Coke and Pepsi

Coke’s Plan to Teach the World to Sing Is Almost Complete

Earlier this month, Coca Cola announced that it to open its first bottling plant in Myanmar – the nation formerly known as Burma. This now leaves just two countries in the world – Cuba and North Korea – where the brand is not officially available.

The Myanmar launch presents Coca Cola with an interesting challenge. Here is a market that not only has no idea what Coke tastes like (sweet, fizzy, vaguely fruity) but one without any previous exposure to advertising either.

I’ve no doubt that Coke will succeed, but I think the manner in which it will how achieve that success is very interesting, because it also tells us a lot about ourselves.

There have been other colas available in Myamar for many years; Max Cola and Star Cola for example. I imagine they don’t taste all that different to Coke, but whether they do or not doesn’t matter at all. Nor does the fact that Coca Cola needs to be served chilled and Myanmar is a tropical country where domestic electricity is in short supply.

Coca Cola is well aware of this, so on a practical level each bottle of Coke in Myanmar will come with instructions on the correct way to ‘enjoy’ the product and, by implication, the essential tools required to do that – electricity, a fridge, some ice – which are not widely available. Thus the second issue is boxed off: ‘What do you mean you didn’t enjoy it? Well it’s probably your fault for not serving it properly. We did warn you.’

Coke’s inevitable triumph – and it is inevitable – will in fact have nothing to do with what the real thing tastes like (The Product). It will be down to what the people of Myanmar can be made to believe The Real Thing stands for (The Brand).

Coca-Cola and Pepsi are long standing arch-rivals, but in terms of their chemical composition composition they are virtually identical. Despite this, people commonly express a strong preference for one over and above the other. A 2004 study into how our perception of the brands shapes our preferences was carried out at the Baylor College of medicine in Houston USA. In the experiment, one group of subjects was given Coke and Pepsi anonymously without any branding or indication as to which was which, while the second group was given branded versions of the colas to try. During the tastings, the subjects were given MRI scans to determine if anything different was happening in their brains. In the anonymous task, brain scans revealed that the group was relying exclusively upon sensory information to inform their preference, however scans revealed that the group with the branded products were also using a different parts of the brain, including the hippocampus, which plays an important role in the formation of new memories about experienced events. This showed that brand knowledge was biasing preference decisions.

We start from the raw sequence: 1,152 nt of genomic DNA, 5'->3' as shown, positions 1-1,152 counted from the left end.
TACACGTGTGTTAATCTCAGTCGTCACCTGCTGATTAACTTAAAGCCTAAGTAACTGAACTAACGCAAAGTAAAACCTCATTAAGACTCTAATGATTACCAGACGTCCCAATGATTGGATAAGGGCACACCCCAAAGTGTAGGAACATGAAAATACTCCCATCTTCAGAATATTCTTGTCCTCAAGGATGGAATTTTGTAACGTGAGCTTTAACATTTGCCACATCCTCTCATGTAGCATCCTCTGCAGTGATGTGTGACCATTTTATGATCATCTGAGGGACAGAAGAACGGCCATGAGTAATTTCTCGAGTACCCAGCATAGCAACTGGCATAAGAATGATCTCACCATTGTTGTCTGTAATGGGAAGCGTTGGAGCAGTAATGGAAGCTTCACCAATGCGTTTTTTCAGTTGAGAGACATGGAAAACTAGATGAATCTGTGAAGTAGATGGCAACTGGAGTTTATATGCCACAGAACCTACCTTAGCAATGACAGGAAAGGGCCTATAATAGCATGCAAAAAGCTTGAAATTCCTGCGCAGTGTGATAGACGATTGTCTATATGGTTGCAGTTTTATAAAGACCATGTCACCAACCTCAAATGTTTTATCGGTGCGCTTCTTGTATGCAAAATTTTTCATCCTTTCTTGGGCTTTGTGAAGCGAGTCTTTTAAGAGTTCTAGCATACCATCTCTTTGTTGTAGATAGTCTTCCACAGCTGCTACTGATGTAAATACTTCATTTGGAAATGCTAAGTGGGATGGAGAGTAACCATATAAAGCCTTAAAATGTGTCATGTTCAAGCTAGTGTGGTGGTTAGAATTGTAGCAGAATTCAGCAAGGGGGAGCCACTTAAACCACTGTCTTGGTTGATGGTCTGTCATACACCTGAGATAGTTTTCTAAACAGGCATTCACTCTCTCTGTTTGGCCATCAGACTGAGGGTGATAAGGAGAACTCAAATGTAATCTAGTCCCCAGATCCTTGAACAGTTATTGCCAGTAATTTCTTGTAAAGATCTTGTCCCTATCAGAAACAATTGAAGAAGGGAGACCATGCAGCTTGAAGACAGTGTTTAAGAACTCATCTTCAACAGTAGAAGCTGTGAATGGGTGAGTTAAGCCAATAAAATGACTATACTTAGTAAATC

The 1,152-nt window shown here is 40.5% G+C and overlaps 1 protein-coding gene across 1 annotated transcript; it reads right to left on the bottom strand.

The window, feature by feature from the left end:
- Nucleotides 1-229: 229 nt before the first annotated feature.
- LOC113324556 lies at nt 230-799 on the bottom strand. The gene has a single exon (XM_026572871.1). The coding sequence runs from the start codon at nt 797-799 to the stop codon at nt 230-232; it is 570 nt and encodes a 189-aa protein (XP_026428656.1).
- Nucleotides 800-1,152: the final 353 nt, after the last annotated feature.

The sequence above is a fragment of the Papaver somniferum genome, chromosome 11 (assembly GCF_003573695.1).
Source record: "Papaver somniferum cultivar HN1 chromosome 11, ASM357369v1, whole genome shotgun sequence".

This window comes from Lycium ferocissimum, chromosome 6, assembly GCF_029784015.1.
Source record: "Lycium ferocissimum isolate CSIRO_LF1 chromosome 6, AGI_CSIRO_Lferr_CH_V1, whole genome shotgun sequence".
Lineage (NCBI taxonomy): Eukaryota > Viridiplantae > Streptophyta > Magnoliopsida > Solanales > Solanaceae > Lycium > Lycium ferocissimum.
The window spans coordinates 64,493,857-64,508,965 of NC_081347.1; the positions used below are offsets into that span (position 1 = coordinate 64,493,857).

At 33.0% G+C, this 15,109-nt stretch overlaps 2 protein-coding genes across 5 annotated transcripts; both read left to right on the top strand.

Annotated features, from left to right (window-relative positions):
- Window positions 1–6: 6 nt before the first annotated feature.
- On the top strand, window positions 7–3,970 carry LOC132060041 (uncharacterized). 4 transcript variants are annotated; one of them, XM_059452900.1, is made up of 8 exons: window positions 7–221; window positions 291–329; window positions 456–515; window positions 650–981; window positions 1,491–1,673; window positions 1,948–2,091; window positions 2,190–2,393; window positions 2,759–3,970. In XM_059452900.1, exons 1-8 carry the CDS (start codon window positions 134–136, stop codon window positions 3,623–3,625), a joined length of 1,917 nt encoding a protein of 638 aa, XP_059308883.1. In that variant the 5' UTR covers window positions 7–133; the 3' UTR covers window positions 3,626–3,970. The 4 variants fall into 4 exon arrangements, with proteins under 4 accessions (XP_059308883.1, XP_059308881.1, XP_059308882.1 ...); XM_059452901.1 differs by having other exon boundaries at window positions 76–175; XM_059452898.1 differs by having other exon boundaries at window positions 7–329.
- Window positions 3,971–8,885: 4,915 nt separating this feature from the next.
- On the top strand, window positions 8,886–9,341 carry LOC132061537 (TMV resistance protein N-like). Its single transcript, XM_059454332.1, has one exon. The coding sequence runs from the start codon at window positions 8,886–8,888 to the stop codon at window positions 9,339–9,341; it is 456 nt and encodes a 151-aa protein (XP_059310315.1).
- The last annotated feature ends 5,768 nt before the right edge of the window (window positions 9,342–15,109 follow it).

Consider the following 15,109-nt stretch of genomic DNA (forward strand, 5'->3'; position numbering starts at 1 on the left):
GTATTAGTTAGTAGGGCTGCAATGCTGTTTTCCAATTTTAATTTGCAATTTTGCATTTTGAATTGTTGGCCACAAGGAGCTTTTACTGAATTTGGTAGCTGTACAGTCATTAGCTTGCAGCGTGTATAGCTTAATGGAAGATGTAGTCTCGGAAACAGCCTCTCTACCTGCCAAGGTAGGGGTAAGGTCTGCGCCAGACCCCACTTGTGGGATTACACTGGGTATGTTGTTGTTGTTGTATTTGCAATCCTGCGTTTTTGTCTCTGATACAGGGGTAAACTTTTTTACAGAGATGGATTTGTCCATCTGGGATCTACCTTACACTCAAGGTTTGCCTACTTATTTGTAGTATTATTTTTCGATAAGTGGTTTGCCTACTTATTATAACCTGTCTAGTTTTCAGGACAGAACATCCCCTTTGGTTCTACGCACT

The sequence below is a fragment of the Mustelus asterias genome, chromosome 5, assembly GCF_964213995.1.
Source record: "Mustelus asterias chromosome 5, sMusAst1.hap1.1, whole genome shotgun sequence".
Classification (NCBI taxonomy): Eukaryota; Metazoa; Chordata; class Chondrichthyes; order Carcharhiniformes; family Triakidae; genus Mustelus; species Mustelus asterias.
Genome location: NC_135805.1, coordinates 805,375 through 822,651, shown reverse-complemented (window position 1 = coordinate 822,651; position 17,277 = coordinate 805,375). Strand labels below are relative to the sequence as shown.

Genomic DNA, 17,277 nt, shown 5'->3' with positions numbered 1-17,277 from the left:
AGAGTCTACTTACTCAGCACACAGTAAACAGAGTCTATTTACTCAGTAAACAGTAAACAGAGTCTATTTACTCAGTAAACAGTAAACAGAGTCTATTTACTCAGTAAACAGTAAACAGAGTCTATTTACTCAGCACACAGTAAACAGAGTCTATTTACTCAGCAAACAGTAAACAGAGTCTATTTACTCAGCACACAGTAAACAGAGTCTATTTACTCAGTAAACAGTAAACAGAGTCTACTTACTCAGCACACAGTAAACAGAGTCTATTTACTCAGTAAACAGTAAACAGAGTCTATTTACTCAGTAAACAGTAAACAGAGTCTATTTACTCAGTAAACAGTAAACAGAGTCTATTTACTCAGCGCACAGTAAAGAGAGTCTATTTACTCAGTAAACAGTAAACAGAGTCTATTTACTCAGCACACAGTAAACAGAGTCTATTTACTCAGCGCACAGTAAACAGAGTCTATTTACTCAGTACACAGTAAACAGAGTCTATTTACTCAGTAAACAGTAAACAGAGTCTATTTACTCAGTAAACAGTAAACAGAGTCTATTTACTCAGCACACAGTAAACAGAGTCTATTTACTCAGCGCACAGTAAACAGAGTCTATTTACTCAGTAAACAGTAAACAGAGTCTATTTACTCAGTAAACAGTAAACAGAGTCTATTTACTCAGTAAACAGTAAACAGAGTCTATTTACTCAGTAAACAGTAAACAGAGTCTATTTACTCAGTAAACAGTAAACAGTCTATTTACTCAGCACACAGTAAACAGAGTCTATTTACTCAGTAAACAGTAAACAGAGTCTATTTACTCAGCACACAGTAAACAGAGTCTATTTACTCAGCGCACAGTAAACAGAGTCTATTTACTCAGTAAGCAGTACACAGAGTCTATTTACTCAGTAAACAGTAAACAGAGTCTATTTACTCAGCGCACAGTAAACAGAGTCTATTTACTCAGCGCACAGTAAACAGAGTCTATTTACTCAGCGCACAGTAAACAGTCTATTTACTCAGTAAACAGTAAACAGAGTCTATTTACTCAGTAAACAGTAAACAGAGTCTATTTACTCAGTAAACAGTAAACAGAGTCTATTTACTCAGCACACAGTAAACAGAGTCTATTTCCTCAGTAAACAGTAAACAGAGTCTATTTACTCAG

And it’s not just cola. As we stroll through the supermarket aisles, with several thousand different brands on display, it’s easy to reach out and put whichever seems to be speaking to us into our basket, without ever stopping to consider why we’re doing it.

The next time you’re out shopping, try asking yourself why you’ve chosen to each particular item over all the competitors. You might be surprised how difficult you it is to come up with an answer.

What North Korea and Cuba are holding out against is not bottles of pop, but a ruthlessly efficient system for communicating ideas and making emotional bonds with people: a system that makes the frankly ludicrous notion that sweet, vaguely fruity fizzy drinks can have ‘values, heritage and history’ an unremarkable fact of life.

So where now the people of Myanmar thought, ‘I’m thirsty – I need a drink!’ many will soon start to think, ‘I’m thirsty – I need a Coke!’

Which is of course, the title of the song that Coke has been teaching the rest of the world to sing.

This article by Steve McKevitt was originally published on Huffigdon Post. Click here to see all Steve’s Huffingdon articles.

First Reviews

The first round of reviews are in:

‘Having spent several years working within the grubby wheels of the marketing machine at senior executive level, the author has especially telling insights into how advertising and marketing attempts to sway us from one product towards another, near identical one. Read this before you shell out for a new, ever-so slightly shinier mobile phone or pay a premium for anything that goes out of its way to convince you how ‘ethical’ it is.’ – Time Out, Book of the Week.

‘If stuff made us happy, we’d be the happiest people in history. Everything Now explains why we’re not.’ – David Hepworth, Word

‘A clear-eyed and very readable dissection of the bind we find ourselves in today.’ – The Crack

‘McKevitt’s brilliant and persuasive book highlights the gaping void in Western society, ironically created by its own success. All our needs are now met, leaving us to focus on our ever-changing, and ultimately unsatisfying, wants.’ – David Bolchover – Author of The 90 Minute Manager

‘If you’ve found yourself questioning why we have, need or want so much stuff, Steve McKevitt’s Everything Now gives us many credible, well-researched reasons as to why.’ – Dig Review

‘It has tapped into a growing vein that something somehow is not quite as it should be.’ – Sheffield Star

Dig Review

A review of Everything Now from Dig Yorkshire.

If you’ve found yourself questioning why we have, need or want so much stuff, Steve McKevitt’s Everything Now gives us many credible, well-researched reasons as to why.